Finished: Nov. 10, 2010
First Published: Oct. 5, 2010
Publisher: William Morrow
Genre: southern fiction, psychological suspense, Gothic
The Rutherford girl had been missing for eight days when Larry Ott returned home and found a monster waiting in his house.
Acquired: Received a review copy from Harper Collins Canada.
Reason for Reading: I love southern fiction and am always intrigued with stories where the past comes back to haunt the lives of those living in the present.
It's the late 1970's, rural Mississippi and white Larry Ott from a lower middle class home and black Silas Jones son of a poor working single mother, make for strange friends. But friends they are, though they have to keep it secret because of their colour, everyone, including their parents would cause a fuss, but as the years go by they drift apart. Silas becomes a jock baseball player eventually moving away to play college baseball. Larry, always a loner, likes horror books and comics, goes out on his first date and the girl disappears forever. No evidence or body is ever found but for the next 25 years Larry is ostracized as the likely killer of the missing girl. Now Silas is back, a constable of a nearby town, and when another girl goes missing all eyes focus once again on Larry.
This is an emotional, poignant story that focuses on many levels. It is a story of a close, bonding, but brief childhood friendship and a story of race relations in a variety of complicated situations. The most profound theme found here though is the burying of deep secrets of the past and leaving them to rot. The harm and destruction they can cause when no one comes forth to tell the truth and the turmoil caused when decades later the secrets are brought forth into the light.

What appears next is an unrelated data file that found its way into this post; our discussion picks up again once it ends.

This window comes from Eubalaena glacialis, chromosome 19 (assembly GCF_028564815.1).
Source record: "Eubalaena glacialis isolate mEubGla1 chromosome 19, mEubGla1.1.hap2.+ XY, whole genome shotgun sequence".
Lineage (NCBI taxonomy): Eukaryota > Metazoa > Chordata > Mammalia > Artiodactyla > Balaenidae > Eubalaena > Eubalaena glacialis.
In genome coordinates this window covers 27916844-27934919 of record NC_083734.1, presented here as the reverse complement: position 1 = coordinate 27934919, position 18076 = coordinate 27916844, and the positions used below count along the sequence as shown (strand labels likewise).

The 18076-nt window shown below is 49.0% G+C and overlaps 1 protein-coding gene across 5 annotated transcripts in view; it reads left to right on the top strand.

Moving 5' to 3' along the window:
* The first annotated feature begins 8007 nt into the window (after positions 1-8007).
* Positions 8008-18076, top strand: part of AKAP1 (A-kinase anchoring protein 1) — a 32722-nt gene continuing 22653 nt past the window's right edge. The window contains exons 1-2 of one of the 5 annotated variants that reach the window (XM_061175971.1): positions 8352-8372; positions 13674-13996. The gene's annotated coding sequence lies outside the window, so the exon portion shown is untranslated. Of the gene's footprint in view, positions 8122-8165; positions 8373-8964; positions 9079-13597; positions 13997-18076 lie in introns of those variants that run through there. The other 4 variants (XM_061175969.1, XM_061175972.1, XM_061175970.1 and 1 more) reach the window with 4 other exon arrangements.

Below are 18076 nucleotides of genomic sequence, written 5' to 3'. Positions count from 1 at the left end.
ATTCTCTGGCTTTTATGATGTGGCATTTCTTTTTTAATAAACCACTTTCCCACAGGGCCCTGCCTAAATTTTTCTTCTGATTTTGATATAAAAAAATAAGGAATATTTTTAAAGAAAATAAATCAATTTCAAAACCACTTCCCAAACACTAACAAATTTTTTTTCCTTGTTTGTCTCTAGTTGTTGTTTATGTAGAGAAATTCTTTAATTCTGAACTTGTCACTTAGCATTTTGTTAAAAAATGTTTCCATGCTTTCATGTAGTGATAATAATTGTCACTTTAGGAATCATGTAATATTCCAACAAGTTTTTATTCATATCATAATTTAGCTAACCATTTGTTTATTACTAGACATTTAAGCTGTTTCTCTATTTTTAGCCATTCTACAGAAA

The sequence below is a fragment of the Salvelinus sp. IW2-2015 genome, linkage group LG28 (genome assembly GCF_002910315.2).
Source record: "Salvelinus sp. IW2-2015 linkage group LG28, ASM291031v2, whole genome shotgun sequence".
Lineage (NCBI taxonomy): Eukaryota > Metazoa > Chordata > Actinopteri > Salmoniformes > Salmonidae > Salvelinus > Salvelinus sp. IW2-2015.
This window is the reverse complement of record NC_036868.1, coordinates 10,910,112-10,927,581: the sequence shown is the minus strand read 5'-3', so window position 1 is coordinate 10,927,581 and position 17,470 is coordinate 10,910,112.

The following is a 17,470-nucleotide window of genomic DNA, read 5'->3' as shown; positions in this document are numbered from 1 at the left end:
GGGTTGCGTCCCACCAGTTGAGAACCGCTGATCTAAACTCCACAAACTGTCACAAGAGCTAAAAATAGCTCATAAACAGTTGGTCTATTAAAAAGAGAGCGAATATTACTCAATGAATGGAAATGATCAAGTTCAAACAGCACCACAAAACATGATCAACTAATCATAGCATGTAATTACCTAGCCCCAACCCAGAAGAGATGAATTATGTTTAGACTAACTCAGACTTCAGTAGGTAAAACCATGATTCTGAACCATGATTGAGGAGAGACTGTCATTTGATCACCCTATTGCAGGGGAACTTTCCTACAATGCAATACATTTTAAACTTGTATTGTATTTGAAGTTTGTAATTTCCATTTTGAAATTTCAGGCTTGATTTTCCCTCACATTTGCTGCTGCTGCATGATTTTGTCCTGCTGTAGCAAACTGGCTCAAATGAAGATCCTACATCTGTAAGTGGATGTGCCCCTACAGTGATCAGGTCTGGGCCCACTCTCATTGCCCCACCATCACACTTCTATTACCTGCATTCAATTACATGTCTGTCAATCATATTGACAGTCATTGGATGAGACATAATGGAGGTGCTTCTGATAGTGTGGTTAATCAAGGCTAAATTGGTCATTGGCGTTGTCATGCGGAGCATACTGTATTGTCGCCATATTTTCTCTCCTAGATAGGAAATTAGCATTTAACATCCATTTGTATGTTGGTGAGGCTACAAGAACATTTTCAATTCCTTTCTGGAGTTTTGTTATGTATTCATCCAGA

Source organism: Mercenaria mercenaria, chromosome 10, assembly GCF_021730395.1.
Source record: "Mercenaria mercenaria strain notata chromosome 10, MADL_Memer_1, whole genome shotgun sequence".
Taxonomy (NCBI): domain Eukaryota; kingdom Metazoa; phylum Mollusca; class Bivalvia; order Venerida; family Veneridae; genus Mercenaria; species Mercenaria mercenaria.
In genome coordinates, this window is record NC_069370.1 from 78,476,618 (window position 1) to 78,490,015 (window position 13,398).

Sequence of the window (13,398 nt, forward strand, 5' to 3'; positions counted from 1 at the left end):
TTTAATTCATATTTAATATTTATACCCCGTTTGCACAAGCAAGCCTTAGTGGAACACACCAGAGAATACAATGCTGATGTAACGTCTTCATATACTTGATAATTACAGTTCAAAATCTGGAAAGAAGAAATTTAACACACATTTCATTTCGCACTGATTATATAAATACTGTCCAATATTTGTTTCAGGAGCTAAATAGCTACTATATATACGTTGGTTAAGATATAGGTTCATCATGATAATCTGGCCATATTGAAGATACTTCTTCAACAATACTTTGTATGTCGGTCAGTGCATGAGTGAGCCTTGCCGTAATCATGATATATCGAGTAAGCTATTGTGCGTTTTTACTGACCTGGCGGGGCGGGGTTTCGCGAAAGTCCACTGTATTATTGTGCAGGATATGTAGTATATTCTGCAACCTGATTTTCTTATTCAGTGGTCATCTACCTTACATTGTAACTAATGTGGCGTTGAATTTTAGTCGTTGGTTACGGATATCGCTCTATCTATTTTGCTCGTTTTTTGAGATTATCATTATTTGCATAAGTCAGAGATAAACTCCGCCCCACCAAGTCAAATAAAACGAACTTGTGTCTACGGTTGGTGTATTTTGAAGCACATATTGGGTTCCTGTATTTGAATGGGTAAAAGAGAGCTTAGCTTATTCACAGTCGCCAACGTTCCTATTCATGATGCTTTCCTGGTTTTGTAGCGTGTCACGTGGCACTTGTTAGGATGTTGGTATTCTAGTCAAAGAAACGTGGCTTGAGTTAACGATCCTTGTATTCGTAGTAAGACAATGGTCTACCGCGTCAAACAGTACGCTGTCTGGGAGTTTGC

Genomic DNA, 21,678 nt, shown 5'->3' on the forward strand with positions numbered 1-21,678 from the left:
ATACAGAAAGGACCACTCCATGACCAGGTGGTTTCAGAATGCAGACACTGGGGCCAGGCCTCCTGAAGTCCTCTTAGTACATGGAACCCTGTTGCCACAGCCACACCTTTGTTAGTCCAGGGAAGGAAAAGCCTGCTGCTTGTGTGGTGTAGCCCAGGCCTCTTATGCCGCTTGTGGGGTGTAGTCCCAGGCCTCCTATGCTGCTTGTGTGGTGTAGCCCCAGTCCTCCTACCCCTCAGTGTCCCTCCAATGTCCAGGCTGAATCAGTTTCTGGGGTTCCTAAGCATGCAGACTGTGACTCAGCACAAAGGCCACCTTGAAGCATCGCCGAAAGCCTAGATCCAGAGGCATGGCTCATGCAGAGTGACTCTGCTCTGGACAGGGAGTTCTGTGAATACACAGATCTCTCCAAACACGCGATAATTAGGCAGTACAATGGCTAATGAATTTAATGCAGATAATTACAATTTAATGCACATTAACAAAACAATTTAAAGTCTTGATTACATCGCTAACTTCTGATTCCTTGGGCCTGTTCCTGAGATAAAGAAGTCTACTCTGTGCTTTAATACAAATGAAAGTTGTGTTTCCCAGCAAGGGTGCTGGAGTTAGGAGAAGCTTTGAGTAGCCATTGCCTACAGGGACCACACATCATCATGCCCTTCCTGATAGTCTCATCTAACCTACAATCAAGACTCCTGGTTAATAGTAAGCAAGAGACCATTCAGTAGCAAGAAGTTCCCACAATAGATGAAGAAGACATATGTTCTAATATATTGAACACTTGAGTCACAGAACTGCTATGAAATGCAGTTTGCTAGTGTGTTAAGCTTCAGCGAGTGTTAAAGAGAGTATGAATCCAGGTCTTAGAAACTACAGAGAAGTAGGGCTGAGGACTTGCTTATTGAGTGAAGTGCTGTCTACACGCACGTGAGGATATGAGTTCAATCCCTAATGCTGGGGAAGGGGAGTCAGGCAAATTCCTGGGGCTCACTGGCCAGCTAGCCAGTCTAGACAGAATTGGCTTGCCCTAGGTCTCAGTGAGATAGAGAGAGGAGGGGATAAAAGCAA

This is a somewhat slow moving story, which centers mostly on the relationship of the two men, the secrets of the past which they each are only partially aware of, and how their lives have been affected. The crime is in the background and keeps the plot moving forward as well as giving cohesion to the meandering narrative which drifts back to the past and forwards to the present. Personally, I didn't find the crime or the secrets very hard to figure out knowing quite early on how things would probably turn out. However, the story is certainly character driven and I highly enjoyed spending time with Larry Ott and Silas Jones, though one more than the other. Somewhat dark emotionally, yet not all doom and gloom, with an ending that may not leave you feeling all fuzzy; I found it a satisfying ending and am enticed to looking into Mr. Franklin's previous novels.